What I’ve just described to you is classic ML, and it is through ML that we build applications for hard problems. While there are different types of ML (which we will get to later), this is the key approach that defines modern AI.
machine learning (ML)
(mə’∫in ‘l3rnIŋ) noun
Machine learning is the training process we described above, but it is often used to describe what an application does after training is complete: It predicts. Training produces an understanding of the relationship between inputs and outputs, but this understanding (model) isn’t perfect. Because of this, when an application produces outputs on the basis of that model, it’s making a prediction. Given what it has seen, it predicts input “X” should be matched with output “Y.”
This terminology might throw some people off, as we rarely think of our own judgment process in such a manner, but that isn’t because we aren’t making predictions. Anytime our brain attempts to recognize anything, it’s trying to predict what that thing is. It’s trying to match our sensory data to pre-existing conceptual patterns, and, when it comes to a perceived match, it produces an interpretation: a prediction of what something is. Sometimes we really know we’re only guessing—memory fails or we aren’t terribly familiar with a given pattern—but sure or uncertain, every interpretation our brain makes based on sensory data is (more or less) a prediction.
Given this fact, the similarity between modern AI (ML) and our own organic intelligence should now be a little more apparent.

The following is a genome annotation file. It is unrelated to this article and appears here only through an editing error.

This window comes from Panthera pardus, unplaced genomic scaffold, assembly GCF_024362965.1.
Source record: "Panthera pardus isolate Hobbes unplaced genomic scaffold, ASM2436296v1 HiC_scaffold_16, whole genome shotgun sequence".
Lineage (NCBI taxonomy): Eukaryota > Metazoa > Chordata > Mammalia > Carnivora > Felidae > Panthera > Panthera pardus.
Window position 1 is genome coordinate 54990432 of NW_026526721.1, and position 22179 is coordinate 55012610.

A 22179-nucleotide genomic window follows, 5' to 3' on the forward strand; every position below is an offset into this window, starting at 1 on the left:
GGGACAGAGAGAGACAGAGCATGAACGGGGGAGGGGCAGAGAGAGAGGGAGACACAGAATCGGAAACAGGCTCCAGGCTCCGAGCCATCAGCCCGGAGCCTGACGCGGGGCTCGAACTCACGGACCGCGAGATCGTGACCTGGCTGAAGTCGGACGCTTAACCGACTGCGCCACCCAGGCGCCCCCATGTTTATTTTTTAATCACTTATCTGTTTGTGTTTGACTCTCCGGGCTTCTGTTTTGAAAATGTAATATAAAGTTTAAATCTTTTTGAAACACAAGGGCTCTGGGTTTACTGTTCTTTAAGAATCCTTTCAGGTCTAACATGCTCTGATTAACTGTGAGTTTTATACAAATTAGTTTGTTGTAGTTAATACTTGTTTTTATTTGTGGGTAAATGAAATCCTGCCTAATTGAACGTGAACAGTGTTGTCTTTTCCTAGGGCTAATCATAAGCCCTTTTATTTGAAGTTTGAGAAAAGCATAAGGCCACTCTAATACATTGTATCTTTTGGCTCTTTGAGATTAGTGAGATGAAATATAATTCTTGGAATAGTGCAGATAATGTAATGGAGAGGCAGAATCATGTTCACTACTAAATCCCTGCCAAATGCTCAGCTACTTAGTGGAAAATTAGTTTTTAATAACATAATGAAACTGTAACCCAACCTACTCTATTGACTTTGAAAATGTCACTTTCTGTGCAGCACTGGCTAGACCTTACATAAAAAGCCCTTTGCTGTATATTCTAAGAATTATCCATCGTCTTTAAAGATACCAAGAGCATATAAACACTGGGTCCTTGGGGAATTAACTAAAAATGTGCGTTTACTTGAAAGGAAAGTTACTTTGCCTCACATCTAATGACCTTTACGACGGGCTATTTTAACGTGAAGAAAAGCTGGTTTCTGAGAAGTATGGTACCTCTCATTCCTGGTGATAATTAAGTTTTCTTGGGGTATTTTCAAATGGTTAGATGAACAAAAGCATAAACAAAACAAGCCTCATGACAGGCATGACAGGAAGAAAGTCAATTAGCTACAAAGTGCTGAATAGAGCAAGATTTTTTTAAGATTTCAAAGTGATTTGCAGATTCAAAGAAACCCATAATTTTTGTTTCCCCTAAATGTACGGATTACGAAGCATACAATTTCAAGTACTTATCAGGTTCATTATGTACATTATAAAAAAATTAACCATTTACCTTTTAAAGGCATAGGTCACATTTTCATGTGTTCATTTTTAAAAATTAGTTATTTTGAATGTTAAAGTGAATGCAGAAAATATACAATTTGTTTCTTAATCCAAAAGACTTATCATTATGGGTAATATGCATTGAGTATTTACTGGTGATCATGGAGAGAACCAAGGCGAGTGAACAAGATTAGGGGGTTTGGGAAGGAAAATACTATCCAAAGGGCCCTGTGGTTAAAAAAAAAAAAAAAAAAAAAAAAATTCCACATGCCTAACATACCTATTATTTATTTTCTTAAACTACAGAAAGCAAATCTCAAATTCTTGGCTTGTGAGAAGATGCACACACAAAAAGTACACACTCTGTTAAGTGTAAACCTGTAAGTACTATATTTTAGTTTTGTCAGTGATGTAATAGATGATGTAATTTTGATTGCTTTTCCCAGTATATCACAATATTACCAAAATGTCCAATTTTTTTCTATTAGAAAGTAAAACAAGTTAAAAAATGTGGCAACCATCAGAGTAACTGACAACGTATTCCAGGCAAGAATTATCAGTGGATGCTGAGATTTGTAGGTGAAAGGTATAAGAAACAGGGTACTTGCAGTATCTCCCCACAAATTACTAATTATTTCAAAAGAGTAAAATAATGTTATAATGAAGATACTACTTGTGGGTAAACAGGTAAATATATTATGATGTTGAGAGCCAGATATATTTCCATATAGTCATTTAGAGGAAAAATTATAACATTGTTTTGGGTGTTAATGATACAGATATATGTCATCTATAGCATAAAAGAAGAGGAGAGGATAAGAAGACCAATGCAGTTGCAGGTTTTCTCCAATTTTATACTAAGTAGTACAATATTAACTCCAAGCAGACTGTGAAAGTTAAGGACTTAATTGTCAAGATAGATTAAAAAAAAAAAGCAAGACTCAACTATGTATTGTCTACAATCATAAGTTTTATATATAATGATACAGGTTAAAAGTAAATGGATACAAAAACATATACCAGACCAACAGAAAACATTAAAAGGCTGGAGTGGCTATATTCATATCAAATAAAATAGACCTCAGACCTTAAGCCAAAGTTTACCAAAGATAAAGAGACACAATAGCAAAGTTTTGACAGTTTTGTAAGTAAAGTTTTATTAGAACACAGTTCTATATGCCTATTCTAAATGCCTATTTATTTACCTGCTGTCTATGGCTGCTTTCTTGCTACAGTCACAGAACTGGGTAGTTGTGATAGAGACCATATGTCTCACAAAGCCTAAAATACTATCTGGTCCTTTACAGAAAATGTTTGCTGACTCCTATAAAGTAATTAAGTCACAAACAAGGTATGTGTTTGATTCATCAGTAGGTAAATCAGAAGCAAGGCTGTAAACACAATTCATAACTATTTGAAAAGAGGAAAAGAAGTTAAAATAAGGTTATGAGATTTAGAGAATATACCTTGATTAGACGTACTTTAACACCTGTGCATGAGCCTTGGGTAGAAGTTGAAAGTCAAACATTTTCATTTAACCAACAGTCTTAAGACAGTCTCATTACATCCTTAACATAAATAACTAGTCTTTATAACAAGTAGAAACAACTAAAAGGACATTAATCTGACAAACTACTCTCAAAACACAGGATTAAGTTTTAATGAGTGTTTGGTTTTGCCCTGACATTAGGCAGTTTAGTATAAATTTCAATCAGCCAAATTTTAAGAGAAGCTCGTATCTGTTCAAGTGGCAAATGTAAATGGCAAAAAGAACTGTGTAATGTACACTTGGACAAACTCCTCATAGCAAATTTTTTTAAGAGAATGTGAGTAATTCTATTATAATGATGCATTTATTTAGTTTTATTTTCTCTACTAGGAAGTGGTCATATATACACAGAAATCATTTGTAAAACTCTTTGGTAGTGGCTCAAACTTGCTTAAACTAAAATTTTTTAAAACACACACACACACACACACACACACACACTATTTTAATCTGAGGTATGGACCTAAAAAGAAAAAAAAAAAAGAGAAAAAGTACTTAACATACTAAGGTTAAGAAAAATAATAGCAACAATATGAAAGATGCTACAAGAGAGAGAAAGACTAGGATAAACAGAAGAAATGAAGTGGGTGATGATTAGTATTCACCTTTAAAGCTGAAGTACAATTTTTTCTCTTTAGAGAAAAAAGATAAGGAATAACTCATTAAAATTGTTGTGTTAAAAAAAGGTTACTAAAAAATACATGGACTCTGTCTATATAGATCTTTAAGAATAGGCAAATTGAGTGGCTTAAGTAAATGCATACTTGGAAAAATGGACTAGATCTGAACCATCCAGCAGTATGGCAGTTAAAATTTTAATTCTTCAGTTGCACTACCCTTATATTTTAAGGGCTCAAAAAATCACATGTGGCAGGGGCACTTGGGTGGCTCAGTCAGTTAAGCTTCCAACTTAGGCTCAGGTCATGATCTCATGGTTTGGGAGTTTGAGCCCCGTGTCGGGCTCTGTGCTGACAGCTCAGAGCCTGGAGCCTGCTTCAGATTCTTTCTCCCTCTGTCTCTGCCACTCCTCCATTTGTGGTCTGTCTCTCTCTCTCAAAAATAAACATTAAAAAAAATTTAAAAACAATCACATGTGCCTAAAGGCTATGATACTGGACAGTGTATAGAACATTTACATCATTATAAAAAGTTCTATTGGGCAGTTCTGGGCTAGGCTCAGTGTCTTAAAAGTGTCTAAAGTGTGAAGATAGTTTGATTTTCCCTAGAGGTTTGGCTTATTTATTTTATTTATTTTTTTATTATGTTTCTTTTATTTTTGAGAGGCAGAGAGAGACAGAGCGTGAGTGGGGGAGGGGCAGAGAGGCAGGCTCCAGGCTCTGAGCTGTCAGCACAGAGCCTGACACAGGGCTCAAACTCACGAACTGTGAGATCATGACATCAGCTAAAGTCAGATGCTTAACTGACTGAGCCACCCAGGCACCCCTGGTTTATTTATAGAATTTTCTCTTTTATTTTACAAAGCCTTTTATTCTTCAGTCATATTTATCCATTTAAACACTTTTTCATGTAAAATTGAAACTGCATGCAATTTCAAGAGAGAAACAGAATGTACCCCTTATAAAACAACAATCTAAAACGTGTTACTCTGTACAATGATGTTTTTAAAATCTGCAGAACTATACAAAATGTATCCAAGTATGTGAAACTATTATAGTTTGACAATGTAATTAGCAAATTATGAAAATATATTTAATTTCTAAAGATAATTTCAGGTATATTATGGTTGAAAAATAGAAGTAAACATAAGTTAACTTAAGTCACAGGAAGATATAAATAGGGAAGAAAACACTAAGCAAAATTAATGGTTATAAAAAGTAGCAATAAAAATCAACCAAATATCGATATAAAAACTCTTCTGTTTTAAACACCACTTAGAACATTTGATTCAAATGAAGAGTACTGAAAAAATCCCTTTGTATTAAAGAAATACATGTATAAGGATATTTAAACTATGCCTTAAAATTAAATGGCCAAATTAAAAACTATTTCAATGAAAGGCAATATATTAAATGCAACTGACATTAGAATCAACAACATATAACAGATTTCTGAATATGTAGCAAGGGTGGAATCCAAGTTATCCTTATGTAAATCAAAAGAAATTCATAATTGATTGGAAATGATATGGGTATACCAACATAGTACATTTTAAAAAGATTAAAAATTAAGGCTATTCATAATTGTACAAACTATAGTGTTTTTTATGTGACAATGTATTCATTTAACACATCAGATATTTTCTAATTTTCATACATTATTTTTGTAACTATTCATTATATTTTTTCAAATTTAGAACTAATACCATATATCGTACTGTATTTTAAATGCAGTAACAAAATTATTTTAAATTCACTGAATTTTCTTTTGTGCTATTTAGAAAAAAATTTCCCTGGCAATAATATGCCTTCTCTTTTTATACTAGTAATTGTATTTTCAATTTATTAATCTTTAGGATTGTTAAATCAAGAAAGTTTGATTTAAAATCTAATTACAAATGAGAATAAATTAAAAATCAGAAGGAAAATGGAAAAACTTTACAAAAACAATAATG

As already mentioned, a model is the output of the training process. It is the mapping between inputs and outputs that the ML algorithm has made based on the data it was given. Instead of more unfamiliar definitions, let me give you a more relatable, intuitive explanation.
When you study for an exam, you could look at previous exams and memorize the question/answer pairs. This method works wonderfully…if the exam is only composed of questions that have appeared on previous tests. But, if you get asked a new question, one that didn’t show up before, you’re out of luck.
The other, better way of studying is to look at the previous exams and create concepts from which you can generalize. Using this approach, you can handle the questions you’ve seen before and those you haven’t.
This is a model: a general concept of how Xs relate to Ys.
natural language processing (NLP)
(‘næt∫(ə)rəl ‘læŋgwIdʒ ‘prasesIŋ) noun
AI is divided into a number of subcategories that deal with different kinds of data, and NLP is the subcategory that focuses on computationally handling problems related to human languages.
There are a large variety of NLP applications. Some are used to extract quantities, entities, or insights from large datasets: NLP helps search engines understand language and deliver meaningful search results and financial institutions sift through large numbers of financial documents to find key phrases or concepts. Others are used to transform raw information into prose: Some major newspapers now use natural language generation to produce short articles. These are just a few examples of how this AI technology is used.